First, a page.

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In a fun discussion, someone used the sentence

That guy is ballless.

I can see a slang definition on urbandictionary but this led to a question. Are there words with 3 consecutive l's in them (preferably not scientific words, technical words or abbreviations)?

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closed as not constructive by simchona, Jasper Loy, kiamlaluno, Mitch, KitFox Aug 19 '11 at 12:33

As it currently stands, this question is not a good fit for our Q&A format. We expect answers to be supported by facts, references, or expertise, but this question will likely solicit debate, arguments, polling, or extended discussion. If you feel that this question can be improved and possibly reopened, visit the help center for guidance.If this question can be reworded to fit the rules in the help center, please edit the question.

    
Dear close voter - I dont see how this is "not constructive" - It's asking for a single word if one exists. If not, the question can be ignored. –  JoseK Aug 19 '11 at 8:00
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I voted to close. This question is "not constructive" because it's not helping you solve a problem, and I don't think it's particularly useful. I am just one person; other people may not agree with me. –  simchona Aug 19 '11 at 8:02
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I know a sentence with ten of the same word consecutively but I don't know any words with the same letter appearing more than twice in a row. Except for the likes of "aaaaaaarrrgh!" –  Waggers Aug 19 '11 at 10:57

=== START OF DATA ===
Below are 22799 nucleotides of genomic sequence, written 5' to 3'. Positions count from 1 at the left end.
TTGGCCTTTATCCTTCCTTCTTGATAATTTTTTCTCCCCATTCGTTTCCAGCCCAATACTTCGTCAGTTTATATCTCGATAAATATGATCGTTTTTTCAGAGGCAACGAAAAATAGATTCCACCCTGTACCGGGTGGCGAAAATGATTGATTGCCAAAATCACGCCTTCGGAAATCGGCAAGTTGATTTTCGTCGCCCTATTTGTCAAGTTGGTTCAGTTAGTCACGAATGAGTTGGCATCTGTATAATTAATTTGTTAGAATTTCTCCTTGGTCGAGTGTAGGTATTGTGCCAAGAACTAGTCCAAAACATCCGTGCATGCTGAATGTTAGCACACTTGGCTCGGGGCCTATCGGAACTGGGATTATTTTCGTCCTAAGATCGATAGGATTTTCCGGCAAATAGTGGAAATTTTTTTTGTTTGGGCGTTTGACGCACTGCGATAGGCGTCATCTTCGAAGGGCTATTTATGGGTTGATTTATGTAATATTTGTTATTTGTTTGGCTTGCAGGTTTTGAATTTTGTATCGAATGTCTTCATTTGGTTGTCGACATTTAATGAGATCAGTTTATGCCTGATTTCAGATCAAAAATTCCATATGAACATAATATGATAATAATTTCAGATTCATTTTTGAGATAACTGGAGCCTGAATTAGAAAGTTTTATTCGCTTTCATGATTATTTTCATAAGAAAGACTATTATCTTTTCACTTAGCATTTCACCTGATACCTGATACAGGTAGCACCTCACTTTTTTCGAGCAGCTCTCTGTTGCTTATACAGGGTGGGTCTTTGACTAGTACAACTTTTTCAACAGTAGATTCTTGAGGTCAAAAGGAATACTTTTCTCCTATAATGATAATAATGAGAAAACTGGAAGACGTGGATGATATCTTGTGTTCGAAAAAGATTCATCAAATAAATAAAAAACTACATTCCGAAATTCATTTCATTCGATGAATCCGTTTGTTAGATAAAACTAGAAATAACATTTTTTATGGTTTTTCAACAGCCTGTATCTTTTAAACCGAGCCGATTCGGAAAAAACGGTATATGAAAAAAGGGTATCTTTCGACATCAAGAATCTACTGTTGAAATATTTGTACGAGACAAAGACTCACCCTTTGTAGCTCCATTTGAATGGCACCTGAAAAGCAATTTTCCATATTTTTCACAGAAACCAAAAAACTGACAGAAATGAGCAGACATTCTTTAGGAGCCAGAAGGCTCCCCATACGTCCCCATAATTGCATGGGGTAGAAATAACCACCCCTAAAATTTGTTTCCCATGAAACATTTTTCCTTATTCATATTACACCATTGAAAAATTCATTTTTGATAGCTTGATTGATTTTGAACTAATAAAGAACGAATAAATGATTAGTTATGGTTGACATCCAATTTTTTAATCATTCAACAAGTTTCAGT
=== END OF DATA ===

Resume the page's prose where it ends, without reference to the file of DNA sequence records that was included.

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Although this question is marked "not constructive," I voted to close because it is a duplicate of another question. I feel this is a more accurate close reason than "not constructive," particularly since it duplicates a question that was not closed. –  KitFox Aug 19 '11 at 12:35

2 Answers 2

up vote 0 down vote accepted

I think that this search is quite a good proof that there are no such words that are common.

Do note however that the above search is limiting it to common words, which for onelook means to be found in six dictionaries or more.

Here is list of all results, some of which refer to references that you might consider acceptable, e.g. illlooking

adjective
Older Use
1. ugly.
2. sinister.
Origin: 1625–35

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Edit: All those words listed previously could have been written in a different way, or are actually currently being written in a different way (e.g. "Bull like" or "Bull-like")

I could only find one word that was spelt with three "l's" as it's only spelling:

Quintilllion: According to the French notation, which is used on the Continent and in America, the cube of a million, or a unit with eighteen ciphers annexed; according to the English notation, a number produced by involving a million to the fifth power, or a unit with thirty ciphers annexed.

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seems even quini*ll*ion is valid? –  JoseK Aug 19 '11 at 8:17
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Neither Wikipedia nor Wiktionary is aware of quintilllion. I think it's spurious. –  Malvolio Aug 19 '11 at 9:12
    
Not even the OALD or the NOAD list it. –  Alenanno Aug 19 '11 at 11:07
    
Apparently Webster's Dictionary lists it. –  Thursagen Aug 19 '11 at 11:15
    
If you mean the Merrian-Webster, then it doesn't. –  Alenanno Aug 19 '11 at 11:21

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